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Getting Your Website’s Navigation Back on Course

A website’s navigation is a roadmap to finding pertinent information, a product of interest, contact information, a form, a site’s shopping cart, or all of the above. But, whatever it is we, as visitors, are looking for, we want to find it as quickly and as easily as possible, no matter where it is we have entered a particular website. If we suddenly become lost or frustrated due to an insufficient navigational structure, we are most likely going to leave the site we are visiting to head to a site that is easier to maneuver.

The same is true for our own website. We want to be able to navigate, and more importantly, we want our customers to be able to navigate with ease and we want them to find exactly what they are looking for in a timely manner.

Do you think your current website has an efficient and effective navigational structure? Or, do you think users could be getting lost and frustrated? Here is a list of some of the basic navigation guidelines that might be helpful in answering these questions.

Your website navigation menus should perform and function in the best possible manner with the least waste of time and effort.

Although this is pretty standard by now, I think it’s worth mentioning. It is very important to keep your navigation consistent on all pages of your website. That includes menu placement, color, size and functionality. There might be some minor variations in the placement of the navigation, for example, a menu might have a slight shift in placement from the homepage to the sublevel pages, but these changes should be seamless and intuitive to the user.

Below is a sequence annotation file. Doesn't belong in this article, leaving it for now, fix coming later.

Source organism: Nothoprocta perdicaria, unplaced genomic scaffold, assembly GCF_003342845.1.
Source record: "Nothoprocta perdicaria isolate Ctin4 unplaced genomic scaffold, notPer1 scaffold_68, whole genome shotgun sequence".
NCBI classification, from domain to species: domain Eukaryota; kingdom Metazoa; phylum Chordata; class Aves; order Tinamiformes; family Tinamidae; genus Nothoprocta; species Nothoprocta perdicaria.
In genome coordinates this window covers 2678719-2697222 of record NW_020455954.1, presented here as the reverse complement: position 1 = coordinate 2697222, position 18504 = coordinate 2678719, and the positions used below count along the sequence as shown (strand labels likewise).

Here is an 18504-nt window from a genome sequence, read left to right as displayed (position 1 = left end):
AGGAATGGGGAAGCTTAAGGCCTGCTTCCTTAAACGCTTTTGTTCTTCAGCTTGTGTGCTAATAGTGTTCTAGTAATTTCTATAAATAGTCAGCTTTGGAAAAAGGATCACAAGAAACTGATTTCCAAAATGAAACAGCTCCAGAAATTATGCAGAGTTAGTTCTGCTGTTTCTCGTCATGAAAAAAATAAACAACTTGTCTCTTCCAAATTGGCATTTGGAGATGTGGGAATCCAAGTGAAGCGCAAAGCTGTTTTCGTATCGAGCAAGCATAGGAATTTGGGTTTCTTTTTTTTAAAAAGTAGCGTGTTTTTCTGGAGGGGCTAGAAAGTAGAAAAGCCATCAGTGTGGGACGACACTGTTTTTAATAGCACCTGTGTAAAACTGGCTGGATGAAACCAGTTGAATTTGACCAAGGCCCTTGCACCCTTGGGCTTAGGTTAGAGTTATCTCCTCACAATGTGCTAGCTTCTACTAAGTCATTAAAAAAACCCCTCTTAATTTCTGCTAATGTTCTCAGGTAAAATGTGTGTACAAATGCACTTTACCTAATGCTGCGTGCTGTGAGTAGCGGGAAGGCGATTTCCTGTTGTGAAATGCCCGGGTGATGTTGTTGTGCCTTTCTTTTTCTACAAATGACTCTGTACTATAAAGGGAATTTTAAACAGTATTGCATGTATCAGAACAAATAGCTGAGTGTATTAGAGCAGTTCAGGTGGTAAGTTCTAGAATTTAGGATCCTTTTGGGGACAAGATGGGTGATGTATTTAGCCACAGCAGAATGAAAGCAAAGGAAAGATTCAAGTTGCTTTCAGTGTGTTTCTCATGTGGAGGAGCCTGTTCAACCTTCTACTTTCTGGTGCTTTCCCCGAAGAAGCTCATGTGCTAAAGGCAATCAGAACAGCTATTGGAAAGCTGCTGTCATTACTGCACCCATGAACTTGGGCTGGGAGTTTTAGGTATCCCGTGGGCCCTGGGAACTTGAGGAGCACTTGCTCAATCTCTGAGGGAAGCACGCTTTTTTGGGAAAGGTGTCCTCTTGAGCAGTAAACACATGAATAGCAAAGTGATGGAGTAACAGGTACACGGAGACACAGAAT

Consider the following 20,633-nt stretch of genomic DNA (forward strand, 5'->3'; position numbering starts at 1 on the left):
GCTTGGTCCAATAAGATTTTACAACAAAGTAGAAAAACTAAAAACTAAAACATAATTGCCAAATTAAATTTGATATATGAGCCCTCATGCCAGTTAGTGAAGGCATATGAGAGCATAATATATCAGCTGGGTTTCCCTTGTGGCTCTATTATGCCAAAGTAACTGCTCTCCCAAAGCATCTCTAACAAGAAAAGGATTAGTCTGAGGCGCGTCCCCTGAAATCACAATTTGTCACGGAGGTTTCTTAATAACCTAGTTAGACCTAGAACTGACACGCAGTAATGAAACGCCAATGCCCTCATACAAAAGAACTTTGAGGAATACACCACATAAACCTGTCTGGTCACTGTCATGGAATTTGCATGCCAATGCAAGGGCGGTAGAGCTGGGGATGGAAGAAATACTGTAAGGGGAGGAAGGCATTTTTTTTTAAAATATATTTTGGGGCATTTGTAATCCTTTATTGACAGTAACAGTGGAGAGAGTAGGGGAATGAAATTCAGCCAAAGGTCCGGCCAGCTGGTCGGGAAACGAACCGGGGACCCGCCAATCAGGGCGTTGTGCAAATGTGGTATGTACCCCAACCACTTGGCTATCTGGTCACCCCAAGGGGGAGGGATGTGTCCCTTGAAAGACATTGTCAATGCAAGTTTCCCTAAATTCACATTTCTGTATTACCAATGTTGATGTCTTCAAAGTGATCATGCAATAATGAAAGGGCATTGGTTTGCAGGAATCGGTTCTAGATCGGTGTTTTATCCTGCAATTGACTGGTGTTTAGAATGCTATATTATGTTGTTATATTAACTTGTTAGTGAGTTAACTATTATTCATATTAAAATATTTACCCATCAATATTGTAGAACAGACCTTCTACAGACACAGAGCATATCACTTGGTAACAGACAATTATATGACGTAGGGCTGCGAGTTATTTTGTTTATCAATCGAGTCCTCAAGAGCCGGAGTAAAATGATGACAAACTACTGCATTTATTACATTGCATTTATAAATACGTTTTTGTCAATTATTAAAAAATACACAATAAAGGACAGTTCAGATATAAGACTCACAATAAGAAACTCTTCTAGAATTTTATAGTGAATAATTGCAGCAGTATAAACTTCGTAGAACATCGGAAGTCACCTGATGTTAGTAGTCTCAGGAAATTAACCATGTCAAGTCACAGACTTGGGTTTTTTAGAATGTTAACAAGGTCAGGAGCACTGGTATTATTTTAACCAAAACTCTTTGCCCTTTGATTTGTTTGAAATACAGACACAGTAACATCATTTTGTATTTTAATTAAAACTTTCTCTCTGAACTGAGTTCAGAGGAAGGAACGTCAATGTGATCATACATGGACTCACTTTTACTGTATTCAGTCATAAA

Keep your overall navigation as clean, clear and as simple as possible. Having too many buttons can be overwhelming, so having fewer buttons and keeping your button names short and concise is important from a usability standpoint.

Although your buttons should be simple and easy to read, they can still have some personality to them. There is still a lot that can be done using subtle colors, borders and rollovers without over-doing it. Your menus should work as accents and nicely complement the rest of your website.

In order for users to be able to easily read menu items it’s important to do the following:

  • Use a font that is easy to read
  • Choose a point size for the font that is large enough to read
  • Be sure there is enough contrast between the button name and the button background
  • Allow enough spacing between each button so the buttons are not crowded
  • In your text-based buttons, choose a type font that is a web-safe font (not all fonts are)

This seems self-explanatory, but be sure all of your links are working at all times. Pages come and go, but when pages go, be sure the navigation button gets deleted as well. This way, you won’t have a button linking to a dead page.

On the other hand, one thing you can run into, especially with older sites, is adding more and more pages and, consequently, more and more buttons over time. Eventually, if you’re not careful in rethinking the organization of your navigation, your menu bar can accumulate too many buttons, which again, can be overwhelming for users.

Have someone who is not familiar with your website click around and test your current navigational structure. Ask them how easy or hard it is to navigate to find information, products, etc. Ask them to assess your site in each of the areas listed above.

Your website navigation menus should perform and function in the best possible manner with the least waste of time and effort.

Hopefully your navigational structure is working as effectively as it should, but if you need any help or further assistance, contact Pilot Fish for ideas on how to improve your site navigation.

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